The 2014 Republican primary for U.S. Senate in Georgia remains effectively tied up among the five top candidates, according to a new poll. Businessman David Perdue, a first-time candidate and cousin of former governor Sonny Perdue, has the lead with 12.7 percent, the Daily Caller reports.
Four other candidates running for the Senate--former secretary of state Karen Handel and congressmen Paul Broun, Phil Gingrey, and Jack Kingston--are not far behind and all bunched together. Broun and Kingston each get 10.9 percent, while Gingrey gets 10.4 percent and Handel 10.2 percent. According to the poll, available here, 42.9 percent of primary voters are undecided.
Perdue, who started the race with the least name recognition, has been on air in Georgia with the first TV ad of the cycle, in which he compares his Republican rivals to babies.
THE WEEKLY STANDARD recently talked to all five Republican candidates, who are seeking to replace retiring Republican Saxby Chambliss. Here's an excerpt:
With three months before the May 20 primary, there’s no frontrunner. No one is likely to win 50 percent in the crowded primary field, and there’s no safe bet on which candidates have the best chance of making it into the runoff. One early poll shows all the candidates clustered together, with none getting more than 20 percent support.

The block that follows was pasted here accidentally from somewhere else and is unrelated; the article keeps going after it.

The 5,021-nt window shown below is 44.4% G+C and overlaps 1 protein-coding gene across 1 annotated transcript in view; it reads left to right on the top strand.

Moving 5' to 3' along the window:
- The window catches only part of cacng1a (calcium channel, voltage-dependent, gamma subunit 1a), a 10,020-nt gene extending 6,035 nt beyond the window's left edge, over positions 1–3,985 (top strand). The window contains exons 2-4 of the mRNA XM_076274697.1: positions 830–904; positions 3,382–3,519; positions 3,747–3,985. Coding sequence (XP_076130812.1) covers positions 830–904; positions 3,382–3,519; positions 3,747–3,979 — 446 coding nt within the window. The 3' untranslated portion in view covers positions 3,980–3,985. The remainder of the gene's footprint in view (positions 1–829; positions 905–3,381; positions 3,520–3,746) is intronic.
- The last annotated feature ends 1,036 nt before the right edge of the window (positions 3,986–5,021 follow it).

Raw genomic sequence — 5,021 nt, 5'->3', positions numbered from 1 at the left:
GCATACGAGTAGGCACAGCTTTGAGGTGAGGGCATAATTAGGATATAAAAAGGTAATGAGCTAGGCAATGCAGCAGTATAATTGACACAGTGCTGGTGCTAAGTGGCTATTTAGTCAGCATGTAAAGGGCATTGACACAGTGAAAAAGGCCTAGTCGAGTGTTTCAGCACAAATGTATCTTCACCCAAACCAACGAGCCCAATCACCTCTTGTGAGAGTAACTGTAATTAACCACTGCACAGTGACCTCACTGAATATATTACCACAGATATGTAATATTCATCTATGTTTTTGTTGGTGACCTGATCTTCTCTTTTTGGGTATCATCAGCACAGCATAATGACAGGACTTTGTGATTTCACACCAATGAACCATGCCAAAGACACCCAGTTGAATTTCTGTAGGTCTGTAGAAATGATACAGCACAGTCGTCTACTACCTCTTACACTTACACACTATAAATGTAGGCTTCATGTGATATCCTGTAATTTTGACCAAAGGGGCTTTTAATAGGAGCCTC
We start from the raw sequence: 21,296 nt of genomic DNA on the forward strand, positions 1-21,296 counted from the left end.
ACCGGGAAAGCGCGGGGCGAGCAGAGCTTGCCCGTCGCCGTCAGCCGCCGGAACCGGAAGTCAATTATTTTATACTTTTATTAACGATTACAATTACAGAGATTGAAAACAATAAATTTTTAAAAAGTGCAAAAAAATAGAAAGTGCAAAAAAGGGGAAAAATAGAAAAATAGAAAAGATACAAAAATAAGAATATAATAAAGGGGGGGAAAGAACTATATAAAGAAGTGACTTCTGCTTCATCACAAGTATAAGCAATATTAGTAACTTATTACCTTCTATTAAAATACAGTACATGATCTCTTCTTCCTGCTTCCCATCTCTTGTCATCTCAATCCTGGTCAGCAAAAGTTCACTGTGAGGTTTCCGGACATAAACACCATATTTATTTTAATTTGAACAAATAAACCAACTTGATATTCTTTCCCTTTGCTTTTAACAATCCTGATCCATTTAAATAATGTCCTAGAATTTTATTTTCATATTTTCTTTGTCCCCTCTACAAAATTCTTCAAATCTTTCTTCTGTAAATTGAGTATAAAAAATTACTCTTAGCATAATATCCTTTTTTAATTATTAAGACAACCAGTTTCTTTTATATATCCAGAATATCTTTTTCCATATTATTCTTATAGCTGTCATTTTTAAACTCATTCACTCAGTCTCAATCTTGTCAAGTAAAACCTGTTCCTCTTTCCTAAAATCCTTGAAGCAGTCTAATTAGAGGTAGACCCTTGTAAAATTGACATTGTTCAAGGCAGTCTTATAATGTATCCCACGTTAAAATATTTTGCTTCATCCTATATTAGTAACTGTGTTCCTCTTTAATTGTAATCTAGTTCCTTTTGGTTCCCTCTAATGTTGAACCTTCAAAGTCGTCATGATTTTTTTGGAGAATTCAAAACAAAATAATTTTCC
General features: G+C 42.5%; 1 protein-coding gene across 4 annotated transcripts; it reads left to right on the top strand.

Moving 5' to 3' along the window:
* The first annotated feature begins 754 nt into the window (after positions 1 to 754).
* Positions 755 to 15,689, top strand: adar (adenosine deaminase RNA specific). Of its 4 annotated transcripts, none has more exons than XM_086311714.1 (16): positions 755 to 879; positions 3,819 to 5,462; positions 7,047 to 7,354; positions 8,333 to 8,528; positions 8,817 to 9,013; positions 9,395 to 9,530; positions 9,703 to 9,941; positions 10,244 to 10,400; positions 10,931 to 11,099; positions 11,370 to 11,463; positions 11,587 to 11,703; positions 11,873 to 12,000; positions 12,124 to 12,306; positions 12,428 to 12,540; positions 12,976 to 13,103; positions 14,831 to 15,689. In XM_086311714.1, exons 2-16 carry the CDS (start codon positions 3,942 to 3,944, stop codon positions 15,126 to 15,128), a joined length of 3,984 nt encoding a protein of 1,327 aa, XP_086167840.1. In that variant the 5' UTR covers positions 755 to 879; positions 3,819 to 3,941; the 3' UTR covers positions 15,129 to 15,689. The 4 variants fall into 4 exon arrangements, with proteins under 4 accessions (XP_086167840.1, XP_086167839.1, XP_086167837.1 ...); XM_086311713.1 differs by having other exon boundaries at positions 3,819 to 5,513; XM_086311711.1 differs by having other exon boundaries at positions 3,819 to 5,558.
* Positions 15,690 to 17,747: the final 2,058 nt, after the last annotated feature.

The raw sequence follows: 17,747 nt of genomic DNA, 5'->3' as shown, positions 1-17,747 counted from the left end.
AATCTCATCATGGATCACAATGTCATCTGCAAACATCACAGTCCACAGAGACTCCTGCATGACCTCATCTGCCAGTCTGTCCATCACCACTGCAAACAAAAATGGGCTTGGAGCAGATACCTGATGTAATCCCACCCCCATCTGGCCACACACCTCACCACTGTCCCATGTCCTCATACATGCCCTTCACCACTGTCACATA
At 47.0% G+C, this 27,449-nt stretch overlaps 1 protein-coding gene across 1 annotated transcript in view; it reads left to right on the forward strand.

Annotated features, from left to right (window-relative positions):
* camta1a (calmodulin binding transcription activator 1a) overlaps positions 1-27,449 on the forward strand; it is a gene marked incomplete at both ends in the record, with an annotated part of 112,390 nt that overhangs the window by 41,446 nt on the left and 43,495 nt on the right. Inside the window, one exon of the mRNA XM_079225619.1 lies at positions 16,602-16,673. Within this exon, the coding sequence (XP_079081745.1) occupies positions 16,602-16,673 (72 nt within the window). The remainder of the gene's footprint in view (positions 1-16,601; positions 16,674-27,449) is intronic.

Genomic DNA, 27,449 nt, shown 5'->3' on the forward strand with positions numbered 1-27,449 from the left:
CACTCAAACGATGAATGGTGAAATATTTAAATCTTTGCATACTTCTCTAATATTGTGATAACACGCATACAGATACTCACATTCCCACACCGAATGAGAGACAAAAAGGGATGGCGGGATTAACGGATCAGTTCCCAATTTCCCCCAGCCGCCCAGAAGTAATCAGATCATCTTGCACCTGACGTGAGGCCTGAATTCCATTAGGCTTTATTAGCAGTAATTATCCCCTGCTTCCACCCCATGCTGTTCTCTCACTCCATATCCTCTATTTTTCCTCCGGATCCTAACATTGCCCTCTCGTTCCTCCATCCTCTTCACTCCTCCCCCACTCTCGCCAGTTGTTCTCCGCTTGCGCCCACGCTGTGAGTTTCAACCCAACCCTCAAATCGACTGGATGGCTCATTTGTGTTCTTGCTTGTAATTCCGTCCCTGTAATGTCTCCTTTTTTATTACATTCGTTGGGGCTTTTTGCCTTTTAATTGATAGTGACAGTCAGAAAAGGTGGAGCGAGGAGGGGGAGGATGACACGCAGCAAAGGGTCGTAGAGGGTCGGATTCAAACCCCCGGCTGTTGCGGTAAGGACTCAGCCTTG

“This is a very unique race,” says Eric Tanenblatt, a Georgia GOP veteran and onetime chief of staff to Sonny Perdue, the former governor. The uncertainty of the primary is beginning to worry some Republicans. If the party fails to coalesce around a winning candidate, Michelle Nunn, the moderate Democrat and daughter of former senator Sam Nunn, could pull off an upset. Losing Georgia would put Republicans further away from winning the Senate in a year when many incumbent Democrats are in trouble.